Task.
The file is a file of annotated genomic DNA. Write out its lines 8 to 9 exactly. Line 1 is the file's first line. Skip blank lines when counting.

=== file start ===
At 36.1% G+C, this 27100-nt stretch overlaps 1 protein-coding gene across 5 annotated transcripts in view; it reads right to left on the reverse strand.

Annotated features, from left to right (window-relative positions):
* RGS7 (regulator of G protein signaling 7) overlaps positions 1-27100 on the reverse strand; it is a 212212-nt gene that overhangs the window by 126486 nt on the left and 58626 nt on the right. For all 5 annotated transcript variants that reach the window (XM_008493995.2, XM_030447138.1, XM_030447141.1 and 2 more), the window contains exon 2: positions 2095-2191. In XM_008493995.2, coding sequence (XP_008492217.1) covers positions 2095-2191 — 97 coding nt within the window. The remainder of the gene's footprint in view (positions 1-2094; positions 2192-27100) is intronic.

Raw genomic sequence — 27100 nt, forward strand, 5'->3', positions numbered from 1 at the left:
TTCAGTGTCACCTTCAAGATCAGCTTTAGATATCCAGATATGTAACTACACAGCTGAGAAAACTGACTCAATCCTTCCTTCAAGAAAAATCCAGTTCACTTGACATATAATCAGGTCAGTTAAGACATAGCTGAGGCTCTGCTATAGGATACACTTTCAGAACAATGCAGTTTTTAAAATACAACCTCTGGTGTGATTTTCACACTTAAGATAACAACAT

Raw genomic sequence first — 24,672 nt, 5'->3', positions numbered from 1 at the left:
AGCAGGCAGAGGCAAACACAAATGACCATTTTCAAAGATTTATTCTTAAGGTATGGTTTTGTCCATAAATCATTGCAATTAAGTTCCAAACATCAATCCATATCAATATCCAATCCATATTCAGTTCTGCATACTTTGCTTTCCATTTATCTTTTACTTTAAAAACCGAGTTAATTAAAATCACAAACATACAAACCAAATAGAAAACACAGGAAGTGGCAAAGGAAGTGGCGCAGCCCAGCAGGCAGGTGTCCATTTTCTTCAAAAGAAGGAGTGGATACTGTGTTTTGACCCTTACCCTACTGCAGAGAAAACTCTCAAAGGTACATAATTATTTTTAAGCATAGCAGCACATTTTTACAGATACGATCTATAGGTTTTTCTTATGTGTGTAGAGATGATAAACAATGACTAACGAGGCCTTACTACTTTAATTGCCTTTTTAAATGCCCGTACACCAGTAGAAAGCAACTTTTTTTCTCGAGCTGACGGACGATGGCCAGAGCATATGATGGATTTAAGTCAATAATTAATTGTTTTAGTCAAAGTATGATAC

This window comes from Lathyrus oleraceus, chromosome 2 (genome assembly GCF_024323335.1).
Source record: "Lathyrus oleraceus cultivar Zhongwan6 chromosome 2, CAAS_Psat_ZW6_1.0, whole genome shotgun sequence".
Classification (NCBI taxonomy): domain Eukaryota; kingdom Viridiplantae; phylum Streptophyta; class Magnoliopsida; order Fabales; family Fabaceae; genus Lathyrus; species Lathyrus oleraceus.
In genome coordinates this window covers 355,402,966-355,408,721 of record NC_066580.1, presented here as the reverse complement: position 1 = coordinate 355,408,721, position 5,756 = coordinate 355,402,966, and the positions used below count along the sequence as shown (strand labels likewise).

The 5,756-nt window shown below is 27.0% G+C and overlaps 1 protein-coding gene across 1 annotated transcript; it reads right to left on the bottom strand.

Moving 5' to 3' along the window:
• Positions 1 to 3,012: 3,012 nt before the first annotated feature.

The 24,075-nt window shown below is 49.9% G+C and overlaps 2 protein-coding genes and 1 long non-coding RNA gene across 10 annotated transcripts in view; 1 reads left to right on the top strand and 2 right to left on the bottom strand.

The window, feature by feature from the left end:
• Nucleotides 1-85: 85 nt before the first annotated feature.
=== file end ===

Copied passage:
This window comes from Lathyrus oleraceus, chromosome 2 (genome assembly GCF_024323335.1).
Source record: "Lathyrus oleraceus cultivar Zhongwan6 chromosome 2, CAAS_Psat_ZW6_1.0, whole genome shotgun sequence".